On the political level, decadent writers support the nascent nationalist and imperialist ideologies; it is therefore deduced that decadence is a cultural phenomenon homogeneous with the new imperialist tendencies.

Characters of decadence:

  • Refusal of the scientific and rational method;
    -Subjectivism and Individualism that is: Art must express the sensations of the subject, his inner and sensual life;
  • The discovery of the unconscious that is: Art tends to express the deep associations of the ego, the complexity of pre-feelings and connect the mystery of the soul to that of the life of the universe itself;
  • The use of symbolism, the search for correspondences between the soul of the subject and the life of the universe, the use of metaphor and especially synaesthesia.
  • The aestheticism and religion of art: the decadents affirm not only the autonomy of art, but also its superiority. To support the cult of superiority, they promote the cult of art, understood as pure beauty, a reason for life and a true religion.
  • A conception of the poet as the supreme architect or as a prophet vate: since poetry is conceived and conceived as a revelation of the Absolute, the poet is imagined as the mediator and priest of this revelation. The artist is an inventor and a creator, he no longer has to imitate life as naturalist writers did, but to create it.

Decadentism: It is a literary current of the late 19th and early 20th centuries. We speak of decadence in Italy.
This current was based on promoting an anti-naturalist art, not based on the “truth” of reality, but on the dark sides of the world and life, on what escapes reason (the unconscious, the enigma), decadence insists on irrational elements , such as sensation or intuition.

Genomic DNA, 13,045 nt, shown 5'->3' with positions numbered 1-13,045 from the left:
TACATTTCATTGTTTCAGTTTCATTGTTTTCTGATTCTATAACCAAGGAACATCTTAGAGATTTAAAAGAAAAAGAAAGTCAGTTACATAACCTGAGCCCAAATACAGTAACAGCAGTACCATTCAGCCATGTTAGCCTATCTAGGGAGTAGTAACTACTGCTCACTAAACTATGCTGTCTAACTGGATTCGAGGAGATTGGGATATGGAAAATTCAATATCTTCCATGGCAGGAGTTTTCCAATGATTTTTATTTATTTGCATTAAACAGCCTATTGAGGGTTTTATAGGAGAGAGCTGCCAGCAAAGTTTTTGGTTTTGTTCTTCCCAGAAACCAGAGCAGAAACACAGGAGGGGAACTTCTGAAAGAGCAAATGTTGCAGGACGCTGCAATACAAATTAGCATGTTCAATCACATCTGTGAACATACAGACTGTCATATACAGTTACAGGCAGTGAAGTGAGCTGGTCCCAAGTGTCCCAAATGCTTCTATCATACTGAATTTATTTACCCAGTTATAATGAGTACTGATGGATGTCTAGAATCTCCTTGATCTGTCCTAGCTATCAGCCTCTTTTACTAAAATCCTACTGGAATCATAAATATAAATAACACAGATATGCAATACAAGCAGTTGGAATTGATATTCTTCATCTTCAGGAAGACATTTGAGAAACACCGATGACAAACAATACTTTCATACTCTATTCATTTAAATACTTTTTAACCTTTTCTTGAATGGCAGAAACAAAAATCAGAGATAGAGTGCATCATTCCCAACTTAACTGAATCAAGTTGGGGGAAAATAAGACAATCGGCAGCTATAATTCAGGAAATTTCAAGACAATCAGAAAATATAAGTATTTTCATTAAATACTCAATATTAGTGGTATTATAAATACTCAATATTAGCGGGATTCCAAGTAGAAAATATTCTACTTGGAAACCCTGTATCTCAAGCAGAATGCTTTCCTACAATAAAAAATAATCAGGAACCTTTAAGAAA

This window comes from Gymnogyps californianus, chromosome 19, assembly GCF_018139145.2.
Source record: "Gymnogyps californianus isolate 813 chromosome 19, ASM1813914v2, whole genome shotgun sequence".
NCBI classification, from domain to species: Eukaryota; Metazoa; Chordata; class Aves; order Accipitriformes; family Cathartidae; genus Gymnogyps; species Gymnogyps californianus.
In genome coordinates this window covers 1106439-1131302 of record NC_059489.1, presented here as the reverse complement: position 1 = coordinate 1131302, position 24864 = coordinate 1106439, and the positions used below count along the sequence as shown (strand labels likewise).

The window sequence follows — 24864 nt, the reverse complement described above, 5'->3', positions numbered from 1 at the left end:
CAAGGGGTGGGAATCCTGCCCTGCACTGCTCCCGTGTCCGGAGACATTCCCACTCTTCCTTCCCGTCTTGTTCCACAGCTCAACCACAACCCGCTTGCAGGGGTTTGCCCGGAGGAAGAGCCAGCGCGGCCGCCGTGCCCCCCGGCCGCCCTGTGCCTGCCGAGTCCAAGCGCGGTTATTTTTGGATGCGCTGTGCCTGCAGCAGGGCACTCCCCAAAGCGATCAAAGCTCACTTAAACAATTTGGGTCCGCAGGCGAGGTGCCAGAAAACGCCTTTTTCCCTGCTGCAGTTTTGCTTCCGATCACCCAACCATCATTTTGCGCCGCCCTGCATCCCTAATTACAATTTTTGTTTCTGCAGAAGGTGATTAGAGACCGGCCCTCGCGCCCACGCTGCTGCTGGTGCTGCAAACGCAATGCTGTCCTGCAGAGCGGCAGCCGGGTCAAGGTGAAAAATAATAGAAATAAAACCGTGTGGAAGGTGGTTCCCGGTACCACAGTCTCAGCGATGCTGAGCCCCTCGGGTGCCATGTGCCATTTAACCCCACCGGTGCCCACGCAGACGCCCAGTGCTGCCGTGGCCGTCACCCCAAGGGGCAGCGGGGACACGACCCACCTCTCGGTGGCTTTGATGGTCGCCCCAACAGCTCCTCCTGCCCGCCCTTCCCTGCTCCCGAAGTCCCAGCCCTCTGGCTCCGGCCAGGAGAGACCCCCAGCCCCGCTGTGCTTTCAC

In the current of decadence there are two phases:

  • The first phase (around 1875-80) corresponds to irrational and rebellious decadence: characterized by aestheticism, from the cult of sensation, to the “decadence” of the world, a state of mind widespread among intellectuals of the late 19th century.
    Decadentism, as opposed to romanticism, does not put feelings and the heart in the first place but rather instincts, individual pulsations, the unconscious. The decadent poets use an alternative language, that of symbols, a phase marked in France by the symbolist poets (baudelaire) .. and in Italy by the writers of the Milanese scapigliatura: the avant-garde of anti-bourgeois and rebellious intellectuals. In decadence there was the lasting and qualitative participation of Giovanni Pascoli and Gabriele D’annunzio.
    At the end of this first phase there will be the experience of the avant-gardes of the early twentieth century (futurism, expressionism, surrealism …) which share different aspects with the first decadence: the attitude of rebellion, relying on the unconscious, instincts and also to the confidence that the protest of intellectuals can improve reality.